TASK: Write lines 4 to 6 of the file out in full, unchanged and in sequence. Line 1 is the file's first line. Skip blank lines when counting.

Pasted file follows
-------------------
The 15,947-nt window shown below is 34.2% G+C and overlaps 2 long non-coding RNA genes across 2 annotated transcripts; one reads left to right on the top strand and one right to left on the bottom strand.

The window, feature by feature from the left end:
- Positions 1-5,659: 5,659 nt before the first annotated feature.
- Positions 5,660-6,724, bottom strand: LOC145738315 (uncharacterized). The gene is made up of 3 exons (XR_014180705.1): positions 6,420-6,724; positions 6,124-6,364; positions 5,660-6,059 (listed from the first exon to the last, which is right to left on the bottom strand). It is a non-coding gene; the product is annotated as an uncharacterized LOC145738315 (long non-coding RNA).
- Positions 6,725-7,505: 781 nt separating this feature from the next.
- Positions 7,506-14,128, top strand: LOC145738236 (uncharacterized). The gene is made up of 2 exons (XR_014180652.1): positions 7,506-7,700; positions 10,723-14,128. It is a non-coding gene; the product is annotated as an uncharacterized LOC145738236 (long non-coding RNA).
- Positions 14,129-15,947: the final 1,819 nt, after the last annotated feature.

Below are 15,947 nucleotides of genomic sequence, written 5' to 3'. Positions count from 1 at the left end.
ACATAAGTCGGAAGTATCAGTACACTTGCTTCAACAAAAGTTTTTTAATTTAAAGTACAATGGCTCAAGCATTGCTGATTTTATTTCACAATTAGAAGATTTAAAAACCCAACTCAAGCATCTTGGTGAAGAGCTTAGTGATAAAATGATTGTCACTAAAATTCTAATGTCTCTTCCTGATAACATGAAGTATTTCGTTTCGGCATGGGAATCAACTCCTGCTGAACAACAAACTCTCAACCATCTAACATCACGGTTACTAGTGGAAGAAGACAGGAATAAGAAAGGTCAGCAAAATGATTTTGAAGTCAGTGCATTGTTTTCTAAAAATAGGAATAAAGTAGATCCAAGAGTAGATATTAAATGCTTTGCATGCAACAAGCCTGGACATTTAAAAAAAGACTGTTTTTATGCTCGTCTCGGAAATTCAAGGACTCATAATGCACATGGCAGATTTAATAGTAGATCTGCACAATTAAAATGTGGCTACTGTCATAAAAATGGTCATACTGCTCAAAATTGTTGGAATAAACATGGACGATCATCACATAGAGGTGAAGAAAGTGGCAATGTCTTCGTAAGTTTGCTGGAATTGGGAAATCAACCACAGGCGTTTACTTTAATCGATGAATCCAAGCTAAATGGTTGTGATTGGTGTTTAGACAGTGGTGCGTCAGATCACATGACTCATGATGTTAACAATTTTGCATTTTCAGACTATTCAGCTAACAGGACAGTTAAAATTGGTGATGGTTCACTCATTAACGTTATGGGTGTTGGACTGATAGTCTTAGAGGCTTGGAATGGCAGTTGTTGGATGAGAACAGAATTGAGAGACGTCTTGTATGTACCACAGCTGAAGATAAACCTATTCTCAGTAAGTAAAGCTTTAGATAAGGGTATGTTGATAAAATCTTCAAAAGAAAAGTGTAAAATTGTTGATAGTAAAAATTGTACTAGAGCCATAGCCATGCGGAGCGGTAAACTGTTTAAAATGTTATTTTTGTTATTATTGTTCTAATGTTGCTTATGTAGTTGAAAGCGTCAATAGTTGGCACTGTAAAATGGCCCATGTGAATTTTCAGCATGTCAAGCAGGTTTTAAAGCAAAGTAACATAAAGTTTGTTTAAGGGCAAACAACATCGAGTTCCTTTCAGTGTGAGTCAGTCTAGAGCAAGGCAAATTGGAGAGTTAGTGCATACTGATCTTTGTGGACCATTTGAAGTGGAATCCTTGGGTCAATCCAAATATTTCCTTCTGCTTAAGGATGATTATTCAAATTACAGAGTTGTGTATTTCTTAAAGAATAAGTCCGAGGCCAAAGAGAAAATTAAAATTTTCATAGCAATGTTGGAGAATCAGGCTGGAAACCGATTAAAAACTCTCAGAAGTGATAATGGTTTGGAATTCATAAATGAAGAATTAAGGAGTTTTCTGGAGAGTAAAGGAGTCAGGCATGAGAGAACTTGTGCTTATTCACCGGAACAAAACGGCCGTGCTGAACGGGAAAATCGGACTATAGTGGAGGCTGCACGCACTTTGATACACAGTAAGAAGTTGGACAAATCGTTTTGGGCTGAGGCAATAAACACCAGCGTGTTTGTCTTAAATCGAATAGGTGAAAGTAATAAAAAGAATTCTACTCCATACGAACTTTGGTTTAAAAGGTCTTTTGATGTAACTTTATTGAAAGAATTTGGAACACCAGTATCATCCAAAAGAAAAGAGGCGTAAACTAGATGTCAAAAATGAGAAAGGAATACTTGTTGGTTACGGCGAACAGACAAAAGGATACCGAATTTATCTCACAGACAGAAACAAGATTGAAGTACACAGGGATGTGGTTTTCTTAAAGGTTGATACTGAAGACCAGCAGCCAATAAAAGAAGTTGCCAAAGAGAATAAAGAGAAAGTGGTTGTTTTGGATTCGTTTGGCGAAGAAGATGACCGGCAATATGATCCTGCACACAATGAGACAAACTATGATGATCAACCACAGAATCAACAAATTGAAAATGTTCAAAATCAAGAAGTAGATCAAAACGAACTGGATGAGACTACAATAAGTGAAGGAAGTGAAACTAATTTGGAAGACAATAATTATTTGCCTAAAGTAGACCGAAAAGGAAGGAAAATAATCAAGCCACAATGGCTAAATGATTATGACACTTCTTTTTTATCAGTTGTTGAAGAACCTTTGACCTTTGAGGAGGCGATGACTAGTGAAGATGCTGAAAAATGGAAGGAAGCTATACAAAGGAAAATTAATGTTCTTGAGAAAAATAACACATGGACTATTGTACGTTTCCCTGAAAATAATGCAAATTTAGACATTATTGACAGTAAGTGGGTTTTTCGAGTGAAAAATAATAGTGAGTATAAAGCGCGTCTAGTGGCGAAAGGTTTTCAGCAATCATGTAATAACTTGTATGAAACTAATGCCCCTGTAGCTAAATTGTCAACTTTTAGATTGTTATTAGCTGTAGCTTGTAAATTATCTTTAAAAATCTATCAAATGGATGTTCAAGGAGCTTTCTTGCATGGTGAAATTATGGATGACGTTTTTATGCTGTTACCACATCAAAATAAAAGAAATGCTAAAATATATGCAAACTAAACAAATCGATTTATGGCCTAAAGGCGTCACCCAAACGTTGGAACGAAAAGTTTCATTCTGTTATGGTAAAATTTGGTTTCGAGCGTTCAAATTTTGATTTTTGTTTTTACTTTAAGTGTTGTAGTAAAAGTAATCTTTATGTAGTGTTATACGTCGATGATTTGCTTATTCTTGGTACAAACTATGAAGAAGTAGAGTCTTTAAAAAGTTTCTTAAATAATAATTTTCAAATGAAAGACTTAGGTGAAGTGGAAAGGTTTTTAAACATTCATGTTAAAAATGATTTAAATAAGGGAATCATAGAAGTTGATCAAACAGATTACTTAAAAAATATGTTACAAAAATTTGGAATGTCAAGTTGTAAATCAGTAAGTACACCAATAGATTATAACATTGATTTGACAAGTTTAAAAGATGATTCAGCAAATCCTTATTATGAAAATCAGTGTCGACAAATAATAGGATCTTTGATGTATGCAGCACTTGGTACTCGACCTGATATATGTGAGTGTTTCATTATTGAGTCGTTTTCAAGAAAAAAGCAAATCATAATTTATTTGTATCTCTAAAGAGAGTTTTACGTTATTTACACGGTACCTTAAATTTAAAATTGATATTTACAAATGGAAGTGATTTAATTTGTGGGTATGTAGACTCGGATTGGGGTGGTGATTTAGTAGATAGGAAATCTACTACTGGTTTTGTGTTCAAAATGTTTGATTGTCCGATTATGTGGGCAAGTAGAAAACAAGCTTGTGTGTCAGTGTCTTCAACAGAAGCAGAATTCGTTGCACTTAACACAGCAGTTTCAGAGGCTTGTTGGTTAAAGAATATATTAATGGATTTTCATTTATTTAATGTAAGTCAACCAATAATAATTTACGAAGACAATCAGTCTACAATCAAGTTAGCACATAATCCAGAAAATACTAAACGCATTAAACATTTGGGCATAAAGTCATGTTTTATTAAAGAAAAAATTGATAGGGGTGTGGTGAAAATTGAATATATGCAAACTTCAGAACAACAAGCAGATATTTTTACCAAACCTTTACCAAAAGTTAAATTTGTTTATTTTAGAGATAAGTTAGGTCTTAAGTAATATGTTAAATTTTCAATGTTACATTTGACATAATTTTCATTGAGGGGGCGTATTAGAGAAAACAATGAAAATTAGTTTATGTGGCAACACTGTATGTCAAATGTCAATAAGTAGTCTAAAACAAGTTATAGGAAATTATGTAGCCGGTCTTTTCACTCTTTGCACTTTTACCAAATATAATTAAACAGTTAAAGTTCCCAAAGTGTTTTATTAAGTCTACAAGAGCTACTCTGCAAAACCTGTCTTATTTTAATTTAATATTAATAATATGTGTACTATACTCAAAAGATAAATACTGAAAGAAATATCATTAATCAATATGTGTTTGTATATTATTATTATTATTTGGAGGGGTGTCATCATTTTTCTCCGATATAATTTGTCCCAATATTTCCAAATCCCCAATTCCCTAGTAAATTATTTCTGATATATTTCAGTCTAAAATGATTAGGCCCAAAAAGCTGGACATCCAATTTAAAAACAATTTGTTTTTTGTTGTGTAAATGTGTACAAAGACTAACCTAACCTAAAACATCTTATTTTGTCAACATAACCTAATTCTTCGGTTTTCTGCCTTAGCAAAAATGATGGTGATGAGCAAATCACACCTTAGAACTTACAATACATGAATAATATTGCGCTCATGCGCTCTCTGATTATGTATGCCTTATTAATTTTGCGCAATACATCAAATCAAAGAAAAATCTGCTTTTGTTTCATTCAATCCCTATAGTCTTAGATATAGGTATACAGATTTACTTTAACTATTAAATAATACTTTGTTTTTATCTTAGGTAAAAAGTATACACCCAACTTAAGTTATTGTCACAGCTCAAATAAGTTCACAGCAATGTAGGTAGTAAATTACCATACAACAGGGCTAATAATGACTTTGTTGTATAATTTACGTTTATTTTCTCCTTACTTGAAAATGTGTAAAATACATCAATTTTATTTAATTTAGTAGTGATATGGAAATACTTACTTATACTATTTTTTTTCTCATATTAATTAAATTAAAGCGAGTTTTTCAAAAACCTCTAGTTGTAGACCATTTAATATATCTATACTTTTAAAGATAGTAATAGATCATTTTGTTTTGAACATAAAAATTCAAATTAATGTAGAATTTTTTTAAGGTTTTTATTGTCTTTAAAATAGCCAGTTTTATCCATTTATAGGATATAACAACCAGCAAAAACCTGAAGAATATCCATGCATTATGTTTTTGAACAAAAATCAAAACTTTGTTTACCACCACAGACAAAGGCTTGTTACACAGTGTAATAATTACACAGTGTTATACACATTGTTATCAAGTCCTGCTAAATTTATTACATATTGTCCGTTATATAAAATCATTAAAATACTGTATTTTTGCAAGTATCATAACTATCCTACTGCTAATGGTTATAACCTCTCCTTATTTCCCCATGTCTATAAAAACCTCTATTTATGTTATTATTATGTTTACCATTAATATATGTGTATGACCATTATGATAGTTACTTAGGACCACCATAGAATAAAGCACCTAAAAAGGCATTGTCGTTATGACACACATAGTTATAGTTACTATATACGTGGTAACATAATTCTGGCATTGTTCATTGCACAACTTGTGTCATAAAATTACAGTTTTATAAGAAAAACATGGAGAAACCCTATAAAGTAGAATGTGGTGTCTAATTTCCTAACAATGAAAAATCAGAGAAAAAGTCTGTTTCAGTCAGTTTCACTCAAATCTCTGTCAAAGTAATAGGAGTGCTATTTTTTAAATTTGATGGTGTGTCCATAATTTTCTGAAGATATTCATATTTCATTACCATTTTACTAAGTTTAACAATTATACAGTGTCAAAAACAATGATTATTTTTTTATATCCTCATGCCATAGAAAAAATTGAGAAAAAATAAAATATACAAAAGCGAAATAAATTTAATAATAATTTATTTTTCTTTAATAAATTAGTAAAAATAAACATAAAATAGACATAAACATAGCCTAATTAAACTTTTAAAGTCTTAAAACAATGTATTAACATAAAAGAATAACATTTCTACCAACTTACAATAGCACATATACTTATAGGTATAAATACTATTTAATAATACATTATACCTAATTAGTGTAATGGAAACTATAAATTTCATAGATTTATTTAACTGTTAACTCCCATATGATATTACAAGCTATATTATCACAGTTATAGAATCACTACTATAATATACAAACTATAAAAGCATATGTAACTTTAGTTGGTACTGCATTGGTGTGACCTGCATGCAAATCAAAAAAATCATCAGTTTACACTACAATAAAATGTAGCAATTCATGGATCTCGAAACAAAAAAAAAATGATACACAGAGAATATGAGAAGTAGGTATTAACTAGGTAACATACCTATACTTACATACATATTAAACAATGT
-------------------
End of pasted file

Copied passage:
- Positions 5,660-6,724, bottom strand: LOC145738315 (uncharacterized). The gene is made up of 3 exons (XR_014180705.1): positions 6,420-6,724; positions 6,124-6,364; positions 5,660-6,059 (listed from the first exon to the last, which is right to left on the bottom strand). It is a non-coding gene; the product is annotated as an uncharacterized LOC145738315 (long non-coding RNA).
- Positions 6,725-7,505: 781 nt separating this feature from the next.
- Positions 7,506-14,128, top strand: LOC145738236 (uncharacterized). The gene is made up of 2 exons (XR_014180652.1): positions 7,506-7,700; positions 10,723-14,128. It is a non-coding gene; the product is annotated as an uncharacterized LOC145738236 (long non-coding RNA).